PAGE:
Outlook: Smokescreen won't save supermarkets
Tuesday 09 March 1999
Coming just days after Tesco attempted to grab the headlines with a similar round of cuts, and a couple of weeks after the price of bread sank to 7p a loaf in the so-called "bread wars", it is worth asking the question: are these the first shots in a full scale price war? Or are they just bits of tactical, PR posturing that just happen to have been launched a couple of weeks ahead of the expected publication of the OFT report on supermarket profiteering?
Life has undoubtedly got a little tougher for our supermarket behemoths. But a look at the official retail figures shows that compared to other sectors, food prices have held up very nicely for the grocers. While footwear and clothing prices were under constant deflationary pressure last year, food prices rose by 2 per cent. The rise added around 0.5 percentage points to the overall inflation increase of around 2.5 per cent.
Certain prices have shown remarkable rises. The price of potatoes in January was 29 per cent higher than the same month a year ago, for example, though supply issues are a major factor here. Tea, where supply is less obviously a problem, went up by 9 per cent, fish by 12 per cent and fresh vegetables by 7 per cent.
Retail prices of pork (one of the items reduced in price by Asda yesterday) fell by 11 per cent. But this was in a year when the wholesale price of pork plummeted because of oversupply in Europe and the evaporation of demand from Russia and the Far East. Was all that price fall passed on to customers before yesterday's little manoeuvre? You bet it wasn't.
When Asda reported its half year results in December its margins had fallen by just 0.2 per cent year on year. Not much pain there. One thousand sounds a big number, but more than a third of the cuts are confined to poor selling and narrow product ranges like fruit flavoured teas and sun lotion.
There's no getting away from it. As the OFT puts the finishing touches to its report, it is becoming very clear that the supermarket sector is one place where the major players can definitely afford to charge lower prices - and permanently. Government proposals to introduce regular shopping basket price comparisons, plus a kick from the OFT, will force them to do just that.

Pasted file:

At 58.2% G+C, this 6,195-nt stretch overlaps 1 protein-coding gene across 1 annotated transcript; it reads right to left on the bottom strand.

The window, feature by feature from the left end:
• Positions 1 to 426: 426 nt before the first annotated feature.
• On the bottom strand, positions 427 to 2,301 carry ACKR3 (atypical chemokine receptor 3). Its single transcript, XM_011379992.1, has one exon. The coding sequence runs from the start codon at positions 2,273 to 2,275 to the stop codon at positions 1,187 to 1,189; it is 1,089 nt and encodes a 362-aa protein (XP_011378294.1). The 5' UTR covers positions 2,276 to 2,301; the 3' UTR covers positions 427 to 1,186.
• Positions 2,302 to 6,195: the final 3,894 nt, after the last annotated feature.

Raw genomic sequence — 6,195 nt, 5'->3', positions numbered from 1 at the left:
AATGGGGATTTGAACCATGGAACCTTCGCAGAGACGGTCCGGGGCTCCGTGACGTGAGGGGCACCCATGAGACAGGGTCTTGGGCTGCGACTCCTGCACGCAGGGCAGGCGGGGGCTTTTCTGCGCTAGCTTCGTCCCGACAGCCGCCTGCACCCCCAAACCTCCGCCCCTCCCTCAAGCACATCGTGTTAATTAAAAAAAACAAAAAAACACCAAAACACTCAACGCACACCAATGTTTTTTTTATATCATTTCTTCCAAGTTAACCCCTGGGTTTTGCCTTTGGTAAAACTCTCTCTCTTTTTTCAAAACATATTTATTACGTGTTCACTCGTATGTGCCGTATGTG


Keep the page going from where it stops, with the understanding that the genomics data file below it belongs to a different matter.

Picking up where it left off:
- 2 Purity balls: Girls in the US making virginity pledges as fathers vow to 'protect purity'
- 3 Picture of couple posing with beached dolphin 'that later died' causes outrage
- 4 16-year-old girl beaten and burned alive by lynch mob in Rio Bravo, Guatemala
- 5 Arsenal fan asks the Queen for tickets to the FA Cup final - gets a reply from Buckingham Palace
As a white man, I'm surprised more women aren't tweeting the hashtag #KillAllWhiteMen
Scotland may have to leave the EU even if it votes to stay in, David Cameron confirms
Report finds that Britain's wages are the most unequal in Europe
The day that Britain resigned as a global power
Almost a third of school pupils believe 'Muslims are taking over our country', study claims
Gay marriage 'Bert and Ernie' cake bakery found guilty of discrimination in Northern Ireland
iJobs Money & Business
£40-50K: Guru Careers: We are seeking an experienced Software / C# Developer w...
£45,000 - £55,000: Neil Pavier: Are you looking for your next opportunity for ...
£45,000 - £55,000: Sheridan Maine: Are you a newly qualified ACA/ACCA/ACMA qua...
£50,000 - £60,000: Laura Norton: Are you looking for an opportunity within a w...